UGA Research Magazine

Minority Buying Power Skyrockets

By Randolph Fillmore


When Data Talk, Marketers Listen


Researchers at the University of Georgia have found that the buying power of Hispanics, African Americans, Asian Americans and Native Americans has skyrocketed in the United States since 1990 — and they see the trend continuing, with Hispanic buyers leading the charge in 2007.

The annual report of the Selig Center for Economic Growth, based in UGA’s Terry College of Business, first came out in 1990 as an estimate of minority buying power in the state of Georgia, recalled Selig Center director Jeff Humphreys. “Today it’s a much larger national overview that fills a vacuum both for marketing professionals and economists,” he said. The Center’s most recent report, published in fall 2006, includes state-by-state estimates for 1990 through 2006 and projections through 2011 for the nation’s largest ethnic groups.

Changes over the past 16 years have been considerable, according to the report. “In 1990, the Georgia Hispanic market ranked 19th nationwide,” said Humphreys. “By the end of 2006, Georgia had become the 10th largest Hispanic market in the U.S., spending at a record $12.4 billion.”

This change mirrors what is happening in the rest of the country, where Hispanic spending will have increased by an estimated 457 percent between 1990 and 2011.

Humphreys notes that 2007 will mark the first year that Hispanics will control more disposable personal income that any other U.S. minority group. And he suggests that young Hispanics, although geographically concentrated in 10 states, will be setting trends for young people across all ethnic groups — and that the trends they set will cross over into the mass market.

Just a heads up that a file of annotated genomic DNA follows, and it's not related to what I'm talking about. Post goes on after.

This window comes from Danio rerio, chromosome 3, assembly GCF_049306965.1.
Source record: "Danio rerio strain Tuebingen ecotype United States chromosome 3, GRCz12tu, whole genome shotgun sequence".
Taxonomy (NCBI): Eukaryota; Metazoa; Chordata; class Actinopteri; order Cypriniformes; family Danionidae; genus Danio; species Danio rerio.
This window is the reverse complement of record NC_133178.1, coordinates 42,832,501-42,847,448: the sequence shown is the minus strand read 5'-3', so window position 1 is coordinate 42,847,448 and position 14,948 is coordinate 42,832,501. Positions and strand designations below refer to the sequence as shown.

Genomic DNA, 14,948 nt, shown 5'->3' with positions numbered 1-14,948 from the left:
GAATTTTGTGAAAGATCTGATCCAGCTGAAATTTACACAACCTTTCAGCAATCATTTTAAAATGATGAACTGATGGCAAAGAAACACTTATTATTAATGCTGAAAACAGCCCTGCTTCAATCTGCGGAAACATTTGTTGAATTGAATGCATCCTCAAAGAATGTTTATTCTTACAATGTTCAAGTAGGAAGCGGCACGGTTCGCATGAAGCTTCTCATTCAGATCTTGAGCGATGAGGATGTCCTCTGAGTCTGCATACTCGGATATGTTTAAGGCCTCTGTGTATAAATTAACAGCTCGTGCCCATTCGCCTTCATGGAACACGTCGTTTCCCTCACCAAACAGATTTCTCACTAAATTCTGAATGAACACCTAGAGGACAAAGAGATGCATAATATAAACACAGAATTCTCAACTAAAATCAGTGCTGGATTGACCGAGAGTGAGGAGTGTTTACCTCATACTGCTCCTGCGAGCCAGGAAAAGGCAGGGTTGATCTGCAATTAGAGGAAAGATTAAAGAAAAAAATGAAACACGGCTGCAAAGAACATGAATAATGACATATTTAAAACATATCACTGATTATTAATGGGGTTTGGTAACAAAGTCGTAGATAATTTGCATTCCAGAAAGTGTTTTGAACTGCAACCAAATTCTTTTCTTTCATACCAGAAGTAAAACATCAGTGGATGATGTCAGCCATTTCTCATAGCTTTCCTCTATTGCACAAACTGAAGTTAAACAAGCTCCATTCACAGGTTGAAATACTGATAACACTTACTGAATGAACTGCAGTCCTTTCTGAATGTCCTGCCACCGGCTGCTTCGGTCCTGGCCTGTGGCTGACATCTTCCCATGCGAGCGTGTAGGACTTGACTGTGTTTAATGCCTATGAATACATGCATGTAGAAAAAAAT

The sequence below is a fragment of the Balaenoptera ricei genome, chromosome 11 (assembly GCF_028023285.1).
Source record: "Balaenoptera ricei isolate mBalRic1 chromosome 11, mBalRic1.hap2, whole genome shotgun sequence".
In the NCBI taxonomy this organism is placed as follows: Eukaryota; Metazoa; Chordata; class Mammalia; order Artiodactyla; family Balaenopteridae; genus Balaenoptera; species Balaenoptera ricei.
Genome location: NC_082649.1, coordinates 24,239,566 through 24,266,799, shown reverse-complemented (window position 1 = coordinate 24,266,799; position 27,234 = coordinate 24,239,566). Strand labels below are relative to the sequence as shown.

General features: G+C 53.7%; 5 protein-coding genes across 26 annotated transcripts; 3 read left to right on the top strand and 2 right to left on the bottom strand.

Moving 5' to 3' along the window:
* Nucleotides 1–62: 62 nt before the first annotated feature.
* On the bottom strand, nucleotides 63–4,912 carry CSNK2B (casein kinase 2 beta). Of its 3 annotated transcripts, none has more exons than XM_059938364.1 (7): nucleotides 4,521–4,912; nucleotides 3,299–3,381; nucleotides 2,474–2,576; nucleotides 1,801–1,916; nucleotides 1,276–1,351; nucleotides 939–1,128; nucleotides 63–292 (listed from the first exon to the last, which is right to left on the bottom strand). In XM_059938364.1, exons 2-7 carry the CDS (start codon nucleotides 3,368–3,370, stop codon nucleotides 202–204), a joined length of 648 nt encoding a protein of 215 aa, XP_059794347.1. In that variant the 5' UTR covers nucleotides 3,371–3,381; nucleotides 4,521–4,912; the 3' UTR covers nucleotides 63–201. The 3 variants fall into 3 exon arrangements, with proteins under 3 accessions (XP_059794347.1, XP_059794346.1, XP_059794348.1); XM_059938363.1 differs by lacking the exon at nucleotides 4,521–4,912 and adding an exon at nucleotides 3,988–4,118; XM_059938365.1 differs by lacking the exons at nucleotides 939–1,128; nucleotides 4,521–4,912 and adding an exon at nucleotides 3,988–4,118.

The report also documents new buying power wielded by Asian Americans, who, not far behind Hispanics, have the second-fastest rate of economic growth in the nation. “Asian-American buying power is estimated to grow by 434 percent from 1990 to 2011,” said Humphreys. “In 2000, six states demonstrated more than $10 billion in Asian American buying power. By 2011, 14 states will reach that benchmark.”

Even Native Americans, the smallest minority, have posted rapid growth in their buying power, spending $53.9 billion in 2006 — a mark expected to rise to $73 billion by 2011.

Meanwhile, African Americans still topped minority spending in 2006. While their consumer power is more geographically dispersed than that of Hispanics or Asian Americans, it’s large enough to represent a significant segment in many states, including Georgia, where blacks spent $54.4 billion in 2006. Other states with African American consumer markets estimated at greater than $50 billion in 2006 include New York, Texas, California and Florida, noted Humphreys.

These and other data from the Selig Center annual report are enjoying especially high utility in the past few years. “The 2000 U.S. census documented the growth in minority populations and served as a wake-up call about marketing directly to minority consumers,” said Humphreys. “Now, because many companies are playing catch-up when it comes to marketing to minority groups, and because minority markets are often underserved, our report has become useful for strategic planning.”

The nature of such planning is crystal clear to Humphreys. “Anyone considering investing time or money in marketing or in product development needs to recognize the growing importance of our multi-cultural economy,” he concluded. “One need not look overseas to find fast-paced growth. An increasingly multi-cultural domestic market offers the benefits of fast-paced growth without the risks of foreign markets.”

The Selig Center’s report, “The Multicultural Economy: Minority Buying Power in the New Century,” is a 204-page book and CD package.

For more information contact Jeff Humphreys at or access


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